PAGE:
We now move onto Mr. Ken Starr. The man who examined the evidence Linda Tripp provided and the testimony of God knows how many people only to have them compiled into what amounted to an extended Penthouse Letter - The Starr Report.

My choice, and I'm adamant on this one, is Academy Award winner Kevin Spacey. Yeah, Spacey is a bit thinner and younger than Starr. But they both have that same demeanor-a dryness in manner and a measured speech meant to slightly suppress an intellect and ability they know is superior to most. And by easing off the throttle a little on their personality, they've become able to prevent the smartass within themselves f rom coming out to condemn a world they know is full of idiots.

But for the naysayers out there, do the following. Get a hold of voice recordings of both men. You'll quickly notice that their voices are virtually identical. Any minor differences in voices could easily be overcome by the master mimic Spacey. But if this isn't enough (and your into stuff like numerology and astrology), consider the following. Both men have the initials K.S. Additionally, both men have last names relating to the cosmos which means that their fates are intertwined (help me out here Sylvia Browne). And amazingly, both men's fathers were in Dealey Plaza the day Kennedy was assassinated.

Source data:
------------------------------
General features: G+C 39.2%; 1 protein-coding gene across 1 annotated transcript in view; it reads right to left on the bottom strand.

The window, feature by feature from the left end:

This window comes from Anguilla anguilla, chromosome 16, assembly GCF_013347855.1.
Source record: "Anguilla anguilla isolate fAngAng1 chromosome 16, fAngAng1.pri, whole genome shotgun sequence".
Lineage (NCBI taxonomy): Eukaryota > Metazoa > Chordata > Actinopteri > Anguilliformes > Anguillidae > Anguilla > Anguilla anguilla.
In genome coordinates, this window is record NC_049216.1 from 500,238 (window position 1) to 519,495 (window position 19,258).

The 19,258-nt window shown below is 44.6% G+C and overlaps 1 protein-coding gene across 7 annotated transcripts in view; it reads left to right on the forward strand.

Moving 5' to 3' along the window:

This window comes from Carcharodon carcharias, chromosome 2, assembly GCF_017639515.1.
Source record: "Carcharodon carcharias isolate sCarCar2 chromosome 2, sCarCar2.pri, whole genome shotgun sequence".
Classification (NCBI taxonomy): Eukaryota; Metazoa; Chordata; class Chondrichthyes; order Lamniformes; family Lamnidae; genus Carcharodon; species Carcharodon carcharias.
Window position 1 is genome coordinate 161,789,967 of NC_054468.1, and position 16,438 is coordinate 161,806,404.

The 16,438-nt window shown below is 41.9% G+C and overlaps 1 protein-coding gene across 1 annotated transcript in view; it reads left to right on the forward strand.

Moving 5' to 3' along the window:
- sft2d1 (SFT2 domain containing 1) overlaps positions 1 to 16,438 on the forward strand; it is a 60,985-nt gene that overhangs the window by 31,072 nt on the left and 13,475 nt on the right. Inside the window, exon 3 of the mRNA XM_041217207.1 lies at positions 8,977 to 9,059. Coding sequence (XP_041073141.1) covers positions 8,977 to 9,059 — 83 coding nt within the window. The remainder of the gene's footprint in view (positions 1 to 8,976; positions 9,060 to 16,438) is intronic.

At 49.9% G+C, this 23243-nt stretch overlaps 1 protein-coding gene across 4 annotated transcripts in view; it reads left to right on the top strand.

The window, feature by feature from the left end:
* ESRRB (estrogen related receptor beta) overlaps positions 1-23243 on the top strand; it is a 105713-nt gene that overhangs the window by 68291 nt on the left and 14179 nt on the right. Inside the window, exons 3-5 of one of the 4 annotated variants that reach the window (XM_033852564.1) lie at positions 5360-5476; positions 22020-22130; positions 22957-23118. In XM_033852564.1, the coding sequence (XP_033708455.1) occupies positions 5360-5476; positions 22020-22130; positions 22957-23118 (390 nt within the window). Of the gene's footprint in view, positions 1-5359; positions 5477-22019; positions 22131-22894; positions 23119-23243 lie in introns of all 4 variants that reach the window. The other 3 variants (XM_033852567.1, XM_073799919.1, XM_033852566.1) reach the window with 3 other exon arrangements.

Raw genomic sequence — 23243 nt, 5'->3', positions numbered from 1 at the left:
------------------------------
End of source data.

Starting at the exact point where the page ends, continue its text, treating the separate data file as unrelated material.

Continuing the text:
OK OK, I made the last thing up. But damn it, every honest person knows there is no one more capable of playing Ken Starr than Kevin Spacey.


We now undertake the most important task of all. The legitimacy of our record of an entire political era hinges entirely upon the believability of the actor chosen to play William Jefferson Clinton in the Clinton Movie. For this reason I state the following: No American Actor Should Play Clinton.